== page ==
Republicans have organized an online petition and movement to defend Joe the Plumber. They argue that Joe has been treated unfairly by the Democrats and, by extension, the media who put his life under the microscope.
Let me make one thing clear – the Joe the Plumber story would have been a one-day story if McCain had not pounced on him and made nearly two dozen references to him during the last presidential debate. But according to this account in the Politico, the McCain people simply didn’t do their homework on Joe before they embraced him.
NEW YORK – John McCain hung his final presidential debate performance on an Ohio plumber who campaign aides never vetted.
A day after making Joseph Wurzelbacher famous, referencing him in the debate almost two dozen times as someone who would pay higher taxes under Barack Obama, McCain learned the fine print Thursday on the plumber’s not-so-tidy personal story: He owes back taxes. He is not a licensed plumber. And it turns out that Wurzelbacher makes less than $250,000 a year, which means he would receive a tax cut if Obama were elected president.
McCain likes to say that he isn’t George W. Bush – and in this case of bungled public relations, it is clear he is not. The famously disciplined Bush campaign operation would likely have found the perfect anonymous citizen to illustrate a policy proposal, rather than spontaneously wrap itself around an unknown entity with so many asterisks.
While the arc of Wurzelbacher’s breakneck trip through the news cycle – from private citizen to insta-celebrity to political target – offers a curious insight into the political media culture, it also appears to offer a glimpse into the McCain campaign’s on-the-fly decision-making style.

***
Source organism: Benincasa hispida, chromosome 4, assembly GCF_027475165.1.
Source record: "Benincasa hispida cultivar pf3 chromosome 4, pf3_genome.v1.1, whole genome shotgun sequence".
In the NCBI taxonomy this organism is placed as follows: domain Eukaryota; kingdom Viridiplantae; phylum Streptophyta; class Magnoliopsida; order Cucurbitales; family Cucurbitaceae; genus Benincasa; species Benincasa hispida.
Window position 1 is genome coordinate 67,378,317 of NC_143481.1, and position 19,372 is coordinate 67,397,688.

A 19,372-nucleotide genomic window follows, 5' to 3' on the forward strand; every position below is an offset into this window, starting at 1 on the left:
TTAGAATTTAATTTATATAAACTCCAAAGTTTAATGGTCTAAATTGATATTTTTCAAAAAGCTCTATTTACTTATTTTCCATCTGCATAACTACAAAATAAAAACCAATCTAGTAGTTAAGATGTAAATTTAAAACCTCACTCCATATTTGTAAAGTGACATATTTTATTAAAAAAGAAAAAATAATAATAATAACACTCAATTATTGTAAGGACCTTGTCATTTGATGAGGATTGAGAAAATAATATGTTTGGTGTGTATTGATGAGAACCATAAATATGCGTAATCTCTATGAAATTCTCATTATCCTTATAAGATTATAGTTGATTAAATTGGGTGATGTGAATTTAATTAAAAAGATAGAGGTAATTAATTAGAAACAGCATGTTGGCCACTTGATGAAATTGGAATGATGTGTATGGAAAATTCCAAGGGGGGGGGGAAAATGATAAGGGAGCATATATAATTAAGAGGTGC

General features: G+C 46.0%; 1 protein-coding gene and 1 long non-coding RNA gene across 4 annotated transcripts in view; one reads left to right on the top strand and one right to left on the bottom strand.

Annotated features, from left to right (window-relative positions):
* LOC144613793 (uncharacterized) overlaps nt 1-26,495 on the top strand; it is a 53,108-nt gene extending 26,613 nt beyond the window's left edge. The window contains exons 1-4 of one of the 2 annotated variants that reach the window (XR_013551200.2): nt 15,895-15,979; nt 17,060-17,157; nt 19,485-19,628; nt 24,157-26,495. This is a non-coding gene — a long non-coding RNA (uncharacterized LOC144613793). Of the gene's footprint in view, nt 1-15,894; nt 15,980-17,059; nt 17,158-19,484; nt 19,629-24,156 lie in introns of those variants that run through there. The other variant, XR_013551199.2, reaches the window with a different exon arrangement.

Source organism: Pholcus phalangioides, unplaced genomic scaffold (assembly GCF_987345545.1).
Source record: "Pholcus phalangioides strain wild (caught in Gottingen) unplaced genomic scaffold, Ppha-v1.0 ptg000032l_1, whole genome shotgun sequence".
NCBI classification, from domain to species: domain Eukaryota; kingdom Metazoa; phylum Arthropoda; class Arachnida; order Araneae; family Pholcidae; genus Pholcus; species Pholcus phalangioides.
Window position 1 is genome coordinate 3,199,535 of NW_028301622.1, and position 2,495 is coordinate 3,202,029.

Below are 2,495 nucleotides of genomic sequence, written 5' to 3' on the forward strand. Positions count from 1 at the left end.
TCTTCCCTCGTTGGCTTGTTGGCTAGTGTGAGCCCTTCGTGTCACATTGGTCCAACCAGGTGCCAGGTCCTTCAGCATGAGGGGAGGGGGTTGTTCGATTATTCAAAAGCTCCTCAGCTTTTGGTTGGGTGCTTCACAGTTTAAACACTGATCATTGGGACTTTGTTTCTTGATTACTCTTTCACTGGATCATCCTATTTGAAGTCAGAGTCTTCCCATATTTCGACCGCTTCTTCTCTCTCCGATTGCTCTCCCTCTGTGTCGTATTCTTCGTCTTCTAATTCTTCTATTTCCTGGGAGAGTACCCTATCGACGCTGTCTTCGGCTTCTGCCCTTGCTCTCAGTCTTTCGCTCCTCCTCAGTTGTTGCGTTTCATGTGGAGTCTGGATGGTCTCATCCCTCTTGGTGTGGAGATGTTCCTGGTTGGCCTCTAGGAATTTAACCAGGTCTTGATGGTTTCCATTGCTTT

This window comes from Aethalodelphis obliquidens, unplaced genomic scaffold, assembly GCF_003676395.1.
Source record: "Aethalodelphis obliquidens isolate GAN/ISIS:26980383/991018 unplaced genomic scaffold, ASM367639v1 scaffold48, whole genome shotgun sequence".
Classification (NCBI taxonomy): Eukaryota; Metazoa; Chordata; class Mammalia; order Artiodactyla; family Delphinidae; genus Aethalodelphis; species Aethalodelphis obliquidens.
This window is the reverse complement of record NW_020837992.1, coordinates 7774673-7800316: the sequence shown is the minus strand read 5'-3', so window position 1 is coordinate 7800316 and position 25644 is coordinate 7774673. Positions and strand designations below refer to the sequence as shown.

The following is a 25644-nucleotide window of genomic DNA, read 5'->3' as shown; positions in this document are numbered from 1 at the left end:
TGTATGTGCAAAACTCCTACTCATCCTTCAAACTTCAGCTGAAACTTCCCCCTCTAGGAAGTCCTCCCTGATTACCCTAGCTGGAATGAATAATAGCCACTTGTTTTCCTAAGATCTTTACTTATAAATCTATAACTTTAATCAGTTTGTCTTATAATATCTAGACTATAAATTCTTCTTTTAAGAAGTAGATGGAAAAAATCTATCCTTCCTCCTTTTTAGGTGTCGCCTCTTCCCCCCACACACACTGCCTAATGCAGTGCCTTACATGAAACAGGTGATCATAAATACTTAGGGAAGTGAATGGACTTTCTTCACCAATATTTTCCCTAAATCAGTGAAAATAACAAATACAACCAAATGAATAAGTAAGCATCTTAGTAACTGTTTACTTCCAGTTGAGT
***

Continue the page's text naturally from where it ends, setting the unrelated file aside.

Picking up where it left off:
A McCain source said Thursday that the campaign read about Wurzelbacher on the Drudge Report, while another campaign aide confirmed that he was not vetted. Senior McCain adviser Matt McDonald told Politico after the debate that Wurzelbacher was not aware that he would become central to the candidates’ third and final showdown, although Wurzelbacher told reporters Thursday that the McCain campaign contacted him earlier in the week to ask him to appear with the candidate at a Toledo rally scheduled for Sunday. (He may not make it, now that he’s scheduled to be in New York for TV interviews.)
By doing so, they brought the intense interest and scrutiny of the press and Democratic opposition researchers on Joe, who clearly had no idea what was about to hit him. They found out that he wasn’t a licensed plumber and that he hadn’t paid more than $1,000 in taxes, all from public records.
Was Joe asking Obama a legitimate question? Yes. Has the media coverage of him been obsessive to the point of ridicule? Yes. But the sad reality is that by drawing attention to him, the McCain campaign put him in this situation. If the situation were reversed and it were the Obama campaign embracing Joe, it would be Republican operatives and the media who would be vetting him after the fact.